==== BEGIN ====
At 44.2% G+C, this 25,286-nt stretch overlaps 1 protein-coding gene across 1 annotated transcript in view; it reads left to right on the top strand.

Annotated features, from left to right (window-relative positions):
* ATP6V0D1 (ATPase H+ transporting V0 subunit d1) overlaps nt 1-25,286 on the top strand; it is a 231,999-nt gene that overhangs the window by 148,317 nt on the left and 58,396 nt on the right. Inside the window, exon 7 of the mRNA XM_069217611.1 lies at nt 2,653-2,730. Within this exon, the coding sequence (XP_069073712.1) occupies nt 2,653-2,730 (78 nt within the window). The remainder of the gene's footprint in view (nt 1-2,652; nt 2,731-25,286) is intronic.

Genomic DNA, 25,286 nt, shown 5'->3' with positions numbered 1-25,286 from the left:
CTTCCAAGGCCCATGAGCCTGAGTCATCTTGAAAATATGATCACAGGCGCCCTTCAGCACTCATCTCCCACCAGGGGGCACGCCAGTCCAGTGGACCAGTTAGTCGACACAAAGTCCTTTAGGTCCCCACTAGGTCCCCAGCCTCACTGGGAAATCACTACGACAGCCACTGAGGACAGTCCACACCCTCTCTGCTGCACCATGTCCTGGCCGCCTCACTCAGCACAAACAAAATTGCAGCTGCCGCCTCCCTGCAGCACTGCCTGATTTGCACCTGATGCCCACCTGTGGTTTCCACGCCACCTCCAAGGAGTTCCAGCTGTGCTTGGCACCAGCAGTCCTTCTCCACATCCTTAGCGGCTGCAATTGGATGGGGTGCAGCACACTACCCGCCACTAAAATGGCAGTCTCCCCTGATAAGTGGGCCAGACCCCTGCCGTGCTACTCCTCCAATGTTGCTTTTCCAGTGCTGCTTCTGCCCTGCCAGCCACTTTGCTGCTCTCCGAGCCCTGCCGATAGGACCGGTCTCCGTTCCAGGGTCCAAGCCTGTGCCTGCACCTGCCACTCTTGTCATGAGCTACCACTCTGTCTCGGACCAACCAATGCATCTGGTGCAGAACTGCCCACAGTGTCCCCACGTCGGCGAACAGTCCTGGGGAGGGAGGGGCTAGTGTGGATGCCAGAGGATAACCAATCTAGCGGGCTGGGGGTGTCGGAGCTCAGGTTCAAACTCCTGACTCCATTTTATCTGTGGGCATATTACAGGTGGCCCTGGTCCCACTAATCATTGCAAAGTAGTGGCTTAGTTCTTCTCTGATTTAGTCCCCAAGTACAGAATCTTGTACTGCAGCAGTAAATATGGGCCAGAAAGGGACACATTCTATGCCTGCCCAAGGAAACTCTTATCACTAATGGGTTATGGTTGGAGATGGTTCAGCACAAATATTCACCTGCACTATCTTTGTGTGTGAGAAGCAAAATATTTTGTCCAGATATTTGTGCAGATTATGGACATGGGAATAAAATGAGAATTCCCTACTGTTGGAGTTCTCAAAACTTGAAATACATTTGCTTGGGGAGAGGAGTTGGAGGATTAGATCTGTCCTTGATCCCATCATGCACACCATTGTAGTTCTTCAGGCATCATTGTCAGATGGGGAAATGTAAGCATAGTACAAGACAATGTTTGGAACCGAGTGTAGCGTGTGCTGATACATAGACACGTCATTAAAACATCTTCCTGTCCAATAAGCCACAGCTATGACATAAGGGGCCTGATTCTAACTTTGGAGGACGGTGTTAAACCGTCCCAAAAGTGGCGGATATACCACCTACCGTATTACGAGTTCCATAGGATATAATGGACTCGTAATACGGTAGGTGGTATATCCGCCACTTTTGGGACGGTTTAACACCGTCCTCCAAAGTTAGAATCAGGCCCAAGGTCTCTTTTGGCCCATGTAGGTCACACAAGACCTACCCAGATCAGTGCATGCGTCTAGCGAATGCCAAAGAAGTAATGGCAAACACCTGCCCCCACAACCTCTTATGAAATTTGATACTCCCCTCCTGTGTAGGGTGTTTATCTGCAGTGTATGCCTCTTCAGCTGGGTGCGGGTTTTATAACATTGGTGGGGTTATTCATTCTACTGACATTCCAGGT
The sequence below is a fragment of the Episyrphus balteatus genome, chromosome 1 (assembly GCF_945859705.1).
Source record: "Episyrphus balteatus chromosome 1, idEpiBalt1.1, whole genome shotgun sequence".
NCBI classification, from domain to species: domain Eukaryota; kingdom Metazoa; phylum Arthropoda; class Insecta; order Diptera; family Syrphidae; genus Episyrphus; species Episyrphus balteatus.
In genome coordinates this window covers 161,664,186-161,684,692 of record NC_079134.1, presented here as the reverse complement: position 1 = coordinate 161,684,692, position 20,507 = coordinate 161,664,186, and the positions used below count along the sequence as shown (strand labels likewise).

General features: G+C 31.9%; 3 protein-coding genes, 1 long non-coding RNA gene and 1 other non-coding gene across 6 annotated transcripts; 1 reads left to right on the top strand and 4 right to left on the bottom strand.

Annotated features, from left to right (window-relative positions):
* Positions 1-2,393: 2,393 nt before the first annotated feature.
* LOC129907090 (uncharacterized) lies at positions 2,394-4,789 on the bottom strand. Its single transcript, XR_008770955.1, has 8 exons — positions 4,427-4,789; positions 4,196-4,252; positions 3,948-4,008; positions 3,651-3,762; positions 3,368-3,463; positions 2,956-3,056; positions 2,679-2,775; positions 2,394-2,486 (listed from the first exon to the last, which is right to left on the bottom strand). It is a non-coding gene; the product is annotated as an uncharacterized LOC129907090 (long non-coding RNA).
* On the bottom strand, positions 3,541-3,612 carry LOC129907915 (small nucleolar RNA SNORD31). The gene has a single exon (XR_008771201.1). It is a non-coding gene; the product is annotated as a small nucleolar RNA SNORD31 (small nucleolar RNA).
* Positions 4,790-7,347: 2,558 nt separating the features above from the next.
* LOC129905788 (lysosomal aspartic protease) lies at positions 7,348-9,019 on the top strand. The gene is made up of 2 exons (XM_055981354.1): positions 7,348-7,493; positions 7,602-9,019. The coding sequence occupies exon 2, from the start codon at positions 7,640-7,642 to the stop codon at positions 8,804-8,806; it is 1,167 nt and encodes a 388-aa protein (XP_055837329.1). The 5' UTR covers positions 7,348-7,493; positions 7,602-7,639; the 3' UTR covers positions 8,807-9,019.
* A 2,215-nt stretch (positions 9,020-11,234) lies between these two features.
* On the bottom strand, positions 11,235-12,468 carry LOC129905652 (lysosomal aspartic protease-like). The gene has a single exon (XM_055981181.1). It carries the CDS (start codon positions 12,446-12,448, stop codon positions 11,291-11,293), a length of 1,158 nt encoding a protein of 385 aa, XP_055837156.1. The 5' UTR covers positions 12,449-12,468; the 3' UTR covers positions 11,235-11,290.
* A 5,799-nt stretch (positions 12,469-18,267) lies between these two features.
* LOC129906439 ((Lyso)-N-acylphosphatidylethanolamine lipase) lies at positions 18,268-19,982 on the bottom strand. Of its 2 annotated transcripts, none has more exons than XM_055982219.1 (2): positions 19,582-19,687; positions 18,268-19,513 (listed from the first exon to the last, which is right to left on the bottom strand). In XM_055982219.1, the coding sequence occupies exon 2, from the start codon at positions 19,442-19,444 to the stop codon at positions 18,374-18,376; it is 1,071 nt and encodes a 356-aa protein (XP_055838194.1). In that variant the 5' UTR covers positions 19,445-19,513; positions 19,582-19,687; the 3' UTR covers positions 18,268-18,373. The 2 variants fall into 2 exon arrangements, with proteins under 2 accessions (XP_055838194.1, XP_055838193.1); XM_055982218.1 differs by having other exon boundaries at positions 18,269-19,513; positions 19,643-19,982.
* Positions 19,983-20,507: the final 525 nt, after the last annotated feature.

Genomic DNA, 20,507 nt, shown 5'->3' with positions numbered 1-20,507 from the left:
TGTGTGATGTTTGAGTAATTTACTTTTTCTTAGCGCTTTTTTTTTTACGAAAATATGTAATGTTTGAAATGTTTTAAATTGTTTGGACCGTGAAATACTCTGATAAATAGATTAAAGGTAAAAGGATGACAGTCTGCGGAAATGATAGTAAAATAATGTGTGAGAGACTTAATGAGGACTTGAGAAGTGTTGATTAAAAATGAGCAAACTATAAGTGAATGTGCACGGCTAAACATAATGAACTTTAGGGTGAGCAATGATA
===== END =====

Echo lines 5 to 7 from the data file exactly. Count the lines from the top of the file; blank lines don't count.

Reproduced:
CTTCCAAGGCCCATGAGCCTGAGTCATCTTGAAAATATGATCACAGGCGCCCTTCAGCACTCATCTCCCACCAGGGGGCACGCCAGTCCAGTGGACCAGTTAGTCGACACAAAGTCCTTTAGGTCCCCACTAGGTCCCCAGCCTCACTGGGAAATCACTACGACAGCCACTGAGGACAGTCCACACCCTCTCTGCTGCACCATGTCCTGGCCGCCTCACTCAGCACAAACAAAATTGCAGCTGCCGCCTCCCTGCAGCACTGCCTGATTTGCACCTGATGCCCACCTGTGGTTTCCACGCCACCTCCAAGGAGTTCCAGCTGTGCTTGGCACCAGCAGTCCTTCTCCACATCCTTAGCGGCTGCAATTGGATGGGGTGCAGCACACTACCCGCCACTAAAATGGCAGTCTCCCCTGATAAGTGGGCCAGACCCCTGCCGTGCTACTCCTCCAATGTTGCTTTTCCAGTGCTGCTTCTGCCCTGCCAGCCACTTTGCTGCTCTCCGAGCCCTGCCGATAGGACCGGTCTCCGTTCCAGGGTCCAAGCCTGTGCCTGCACCTGCCACTCTTGTCATGAGCTACCACTCTGTCTCGGACCAACCAATGCATCTGGTGCAGAACTGCCCACAGTGTCCCCACGTCGGCGAACAGTCCTGGGGAGGGAGGGGCTAGTGTGGATGCCAGAGGATAACCAATCTAGCGGGCTGGGGGTGTCGGAGCTCAGGTTCAAACTCCTGACTCCATTTTATCTGTGGGCATATTACAGGTGGCCCTGGTCCCACTAATCATTGCAAAGTAGTGGCTTAGTTCTTCTCTGATTTAGTCCCCAAGTACAGAATCTTGTACTGCAGCAGTAAATATGGGCCAGAAAGGGACACATTCTATGCCTGCCCAAGGAAACTCTTATCACTAATGGGTTATGGTTGGAGATGGTTCAGCACAAATATTCACCTGCACTATCTTTGTGTGTGAGAAGCAAAATATTTTGTCCAGATATTTGTGCAGATTATGGACATGGGAATAAAATGAGAATTCCCTACTGTTGGAGTTCTCAAAACTTGAAATACATTTGCTTGGGGAGAGGAGTTGGAGGATTAGATCTGTCCTTGATCCCATCATGCACACCATTGTAGTTCTTCAGGCATCATTGTCAGATGGGGAAATGTAAGCATAGTACAAGACAATGTTTGGAACCGAGTGTAGCGTGTGCTGATACATAGACACGTCATTAAAACATCTTCCTGTCCAATAAGCCACAGCTATGACATAAGGGGCCTGATTCTAACTTTGGAGGACGGTGTTAAACCGTCCCAAAAGTGGCGGATATACCACCTACCGTATTACGAGTTCCATAGGATATAATGGACTCGTAATACGGTAGGTGGTATATCCGCCACTTTTGGGACGGTTTAACACCGTCCTCCAAAGTTAGAATCAGGCCCAAGGTCTCTTTTGGCCCATGTAGGTCACACAAGACCTACCCAGATCAGTGCATGCGTCTAGCGAATGCCAAAGAAGTAATGGCAAACACCTGCCCCCACAACCTCTTATGAAATTTGATACTCCCCTCCTGTGTAGGGTGTTTATCTGCAGTGTATGCCTCTTCAGCTGGGTGCGGGTTTTATAACATTGGTGGGGTTATTCATTCTACTGACATTCCAGGT
The sequence below is a fragment of the Episyrphus balteatus genome, chromosome 1 (assembly GCF_945859705.1).
Source record: "Episyrphus balteatus chromosome 1, idEpiBalt1.1, whole genome shotgun sequence".